While city officials were ordered by the courts to keep Jamaica High School open this year, the school has still suffered as staff were laid off, advanced placement courses were cut and class sizes increased, Jamaica’s United Federation of Teachers chapter leader James Eterno said.
The city Department of Education, however, said shrinking teaching staff was tied to a drop in enrollment at the school and expect class sizes to decrease as the year progresses.
Eterno told Community Board 8 members at their meeting last week that many at Jamaica High believe city officials have essentially turned their backs on students at the school, which was slated for closure last year, but a state appellate court ruled in July that the city could not shut it.
“The Department of Education did not take kindly to us surviving,” Eterno said at the Nov. 10 meeting. “They’ve decided to starve our kids of resources.”
Since school ended last year, Eterno said the city has cut Jamaica’s teaching staff by 30 percent, reduced the high school’s size by about half in order to implement two new, smaller schools — The Hillside Arts & Letters Academy and the High School for Community Leadership — raised class sizes above what UFT standards allow for and cut elective and advanced placement classes.
“Our kids who need help can’t get it, and our advanced kids can’t get college credits,” Eterno said.
Queens Collegiate High School is the fourth school within the physical Jamaica High building, which was designated a city landmark last year.
“The new schools were allowed to come in, which has resulted in separate but unequal schools in the same building,” Eterno said. “Basically, they’ve left the place a mess but are still asking for the graduation rate to increase, which is impossible,” Eterno said.
DOE spokesman Jack Zarin-Rosenfeld said a decrease in the number of teachers happened because of fewer students in the school. He said he expects class size to drop.
“As principals are figuring out how to best use their space, you’ll see class size grievances from the UFT skyrocket,” Zarin-Rosenfeld said. “About half of them are withdrawn before they go to arbitration. Usually they work themselves out.”
The spokesman also said it is inevitable that Jamaica High would receive a different budget than the new schools because there is a lack of interest in Jamaica.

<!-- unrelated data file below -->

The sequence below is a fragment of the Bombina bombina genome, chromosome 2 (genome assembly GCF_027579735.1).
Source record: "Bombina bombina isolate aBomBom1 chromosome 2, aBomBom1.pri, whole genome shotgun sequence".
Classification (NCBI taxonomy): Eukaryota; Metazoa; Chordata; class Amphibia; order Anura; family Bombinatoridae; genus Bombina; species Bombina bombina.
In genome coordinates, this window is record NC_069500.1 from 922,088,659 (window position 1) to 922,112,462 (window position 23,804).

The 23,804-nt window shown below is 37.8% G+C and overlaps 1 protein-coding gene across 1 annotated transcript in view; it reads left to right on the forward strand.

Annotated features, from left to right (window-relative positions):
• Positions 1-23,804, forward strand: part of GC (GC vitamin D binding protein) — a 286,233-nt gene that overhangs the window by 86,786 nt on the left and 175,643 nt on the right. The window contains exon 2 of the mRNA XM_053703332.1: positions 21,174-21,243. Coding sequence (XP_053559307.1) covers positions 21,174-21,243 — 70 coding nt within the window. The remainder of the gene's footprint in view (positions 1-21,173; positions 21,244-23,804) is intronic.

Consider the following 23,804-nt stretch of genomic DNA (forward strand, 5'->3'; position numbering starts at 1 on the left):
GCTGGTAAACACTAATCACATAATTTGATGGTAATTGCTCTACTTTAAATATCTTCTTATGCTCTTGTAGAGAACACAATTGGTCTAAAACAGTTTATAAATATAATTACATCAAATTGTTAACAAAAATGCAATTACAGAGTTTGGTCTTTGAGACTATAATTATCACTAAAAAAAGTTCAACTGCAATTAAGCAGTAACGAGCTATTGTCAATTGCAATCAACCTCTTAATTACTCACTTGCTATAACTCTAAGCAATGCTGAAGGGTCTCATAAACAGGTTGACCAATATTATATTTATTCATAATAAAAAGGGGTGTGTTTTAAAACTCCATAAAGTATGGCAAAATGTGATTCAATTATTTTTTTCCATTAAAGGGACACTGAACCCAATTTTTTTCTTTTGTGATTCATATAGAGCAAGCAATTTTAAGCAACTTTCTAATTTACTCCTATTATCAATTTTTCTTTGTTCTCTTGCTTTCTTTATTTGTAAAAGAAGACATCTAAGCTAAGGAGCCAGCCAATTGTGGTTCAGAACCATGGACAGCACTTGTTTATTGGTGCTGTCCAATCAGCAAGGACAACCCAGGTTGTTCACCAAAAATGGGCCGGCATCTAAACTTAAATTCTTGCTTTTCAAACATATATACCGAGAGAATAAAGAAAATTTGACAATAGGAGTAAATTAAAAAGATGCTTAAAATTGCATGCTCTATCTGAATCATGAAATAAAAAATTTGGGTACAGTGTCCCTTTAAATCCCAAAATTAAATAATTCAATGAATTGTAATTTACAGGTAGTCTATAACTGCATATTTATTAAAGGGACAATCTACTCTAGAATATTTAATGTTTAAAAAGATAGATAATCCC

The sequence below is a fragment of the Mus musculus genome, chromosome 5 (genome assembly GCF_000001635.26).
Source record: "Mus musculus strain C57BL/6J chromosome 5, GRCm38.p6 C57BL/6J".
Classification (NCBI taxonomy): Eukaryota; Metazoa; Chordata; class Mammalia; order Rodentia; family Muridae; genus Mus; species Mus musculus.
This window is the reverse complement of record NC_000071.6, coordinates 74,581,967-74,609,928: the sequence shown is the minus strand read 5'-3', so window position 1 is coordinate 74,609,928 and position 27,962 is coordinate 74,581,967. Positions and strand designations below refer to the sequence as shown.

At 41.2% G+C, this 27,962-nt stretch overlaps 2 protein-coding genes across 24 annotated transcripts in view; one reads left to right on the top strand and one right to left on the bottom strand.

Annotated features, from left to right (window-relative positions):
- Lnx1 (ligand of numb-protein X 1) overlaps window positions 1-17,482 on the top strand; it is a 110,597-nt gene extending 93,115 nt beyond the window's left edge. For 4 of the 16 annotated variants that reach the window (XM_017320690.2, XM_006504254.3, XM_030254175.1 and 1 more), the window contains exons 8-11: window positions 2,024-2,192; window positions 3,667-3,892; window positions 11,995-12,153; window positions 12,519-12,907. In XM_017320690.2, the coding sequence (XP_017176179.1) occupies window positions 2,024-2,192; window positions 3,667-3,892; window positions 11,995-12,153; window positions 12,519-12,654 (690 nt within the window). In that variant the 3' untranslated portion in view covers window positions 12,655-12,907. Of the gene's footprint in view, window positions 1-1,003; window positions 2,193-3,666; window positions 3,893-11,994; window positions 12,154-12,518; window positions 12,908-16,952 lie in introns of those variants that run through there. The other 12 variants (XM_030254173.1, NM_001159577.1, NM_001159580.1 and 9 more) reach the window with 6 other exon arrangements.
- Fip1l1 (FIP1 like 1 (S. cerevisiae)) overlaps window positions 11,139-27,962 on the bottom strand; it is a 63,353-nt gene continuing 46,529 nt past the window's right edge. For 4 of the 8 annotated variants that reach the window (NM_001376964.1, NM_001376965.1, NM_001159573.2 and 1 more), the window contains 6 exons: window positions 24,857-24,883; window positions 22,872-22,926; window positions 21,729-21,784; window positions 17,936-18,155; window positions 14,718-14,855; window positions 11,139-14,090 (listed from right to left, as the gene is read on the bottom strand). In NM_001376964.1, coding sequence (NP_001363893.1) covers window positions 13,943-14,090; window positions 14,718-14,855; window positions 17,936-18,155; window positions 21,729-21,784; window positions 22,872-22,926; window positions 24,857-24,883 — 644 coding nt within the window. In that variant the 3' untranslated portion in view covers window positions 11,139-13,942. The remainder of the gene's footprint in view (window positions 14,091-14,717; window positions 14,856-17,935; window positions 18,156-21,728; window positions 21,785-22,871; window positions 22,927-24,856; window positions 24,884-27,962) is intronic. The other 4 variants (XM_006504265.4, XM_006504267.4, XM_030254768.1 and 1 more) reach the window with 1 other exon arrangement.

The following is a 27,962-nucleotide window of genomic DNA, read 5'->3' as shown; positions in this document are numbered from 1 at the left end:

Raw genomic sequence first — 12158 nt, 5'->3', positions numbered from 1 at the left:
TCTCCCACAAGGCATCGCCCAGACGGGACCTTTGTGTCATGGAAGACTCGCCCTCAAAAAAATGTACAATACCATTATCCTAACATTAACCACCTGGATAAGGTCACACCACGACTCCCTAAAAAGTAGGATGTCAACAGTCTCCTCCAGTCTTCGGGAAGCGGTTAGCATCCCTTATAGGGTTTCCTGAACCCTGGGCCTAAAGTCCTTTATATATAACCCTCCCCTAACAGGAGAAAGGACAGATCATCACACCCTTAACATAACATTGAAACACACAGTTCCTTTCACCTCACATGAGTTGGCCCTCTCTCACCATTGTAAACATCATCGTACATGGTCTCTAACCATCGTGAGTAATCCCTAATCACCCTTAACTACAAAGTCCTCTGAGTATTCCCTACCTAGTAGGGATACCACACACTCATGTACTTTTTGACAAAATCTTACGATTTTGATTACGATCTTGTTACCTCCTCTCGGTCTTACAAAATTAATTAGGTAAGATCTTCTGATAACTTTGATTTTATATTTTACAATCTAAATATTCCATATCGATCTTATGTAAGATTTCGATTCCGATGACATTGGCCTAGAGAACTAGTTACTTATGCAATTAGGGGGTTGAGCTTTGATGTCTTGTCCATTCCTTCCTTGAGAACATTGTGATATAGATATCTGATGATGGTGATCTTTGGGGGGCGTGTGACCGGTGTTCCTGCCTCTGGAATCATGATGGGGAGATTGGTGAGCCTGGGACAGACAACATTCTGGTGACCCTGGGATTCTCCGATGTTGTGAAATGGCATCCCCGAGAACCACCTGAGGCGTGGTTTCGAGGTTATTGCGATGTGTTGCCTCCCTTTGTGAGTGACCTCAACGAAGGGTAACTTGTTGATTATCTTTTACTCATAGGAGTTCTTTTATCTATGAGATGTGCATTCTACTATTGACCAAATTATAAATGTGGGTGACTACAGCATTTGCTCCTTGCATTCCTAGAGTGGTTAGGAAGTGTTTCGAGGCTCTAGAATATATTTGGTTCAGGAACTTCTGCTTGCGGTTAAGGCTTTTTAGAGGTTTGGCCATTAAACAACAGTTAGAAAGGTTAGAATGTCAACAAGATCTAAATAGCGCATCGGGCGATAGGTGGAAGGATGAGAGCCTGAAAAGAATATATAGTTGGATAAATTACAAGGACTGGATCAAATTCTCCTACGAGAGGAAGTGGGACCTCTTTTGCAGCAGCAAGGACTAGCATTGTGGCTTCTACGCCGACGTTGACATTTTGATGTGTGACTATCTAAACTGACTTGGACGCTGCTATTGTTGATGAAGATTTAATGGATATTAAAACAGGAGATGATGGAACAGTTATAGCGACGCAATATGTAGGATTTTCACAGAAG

“Over the past five years, they’ve seen a 40 percent drop in enrollment,” Zarin-Rosenfeld said. “It’s a zoned school, and only 9 percent of students from the zone are going there. If families are leaving Jamaica in droves, that is going to mean a lower budget for them.”
City legislators and many community members have criticized the city DOE’s plan to close the school. City Councilman Mark Weprin (D-Oakland Gardens) told DOE representatives at the Queens Borough Board meeting Monday night that the city should have looked to the extensive list of Jamaica High alumni for possible financial support.
“Jamaica High School is such a part of the fabric of New York City,” Weprin said at the meeting. “It seems like you’re wiping out the history of the city.”
DOE officials said earlier this month they may close schools they attempted to shutter last year, including Jamaica, Beach Channel HS in Rockaway Park and the Business, Computer Applications & Entrepreneurship Magnet HS in Cambria Heights.
Officials stressed they have made no decisions about Jamaica, and Jack Zarin-Rosenfeld said the department is “going to a lot of effort” to meet with principals, the School Leadership Teams, parents and teachers at the schools.
City officials are expected to decide by early December what they plan to do with the schools, and the city Panel for Educational Policy will vote in January on the fate of the institutions.
Reach reporter Anna Gustafson by e-mail at agustafson
©2010 Community News Group
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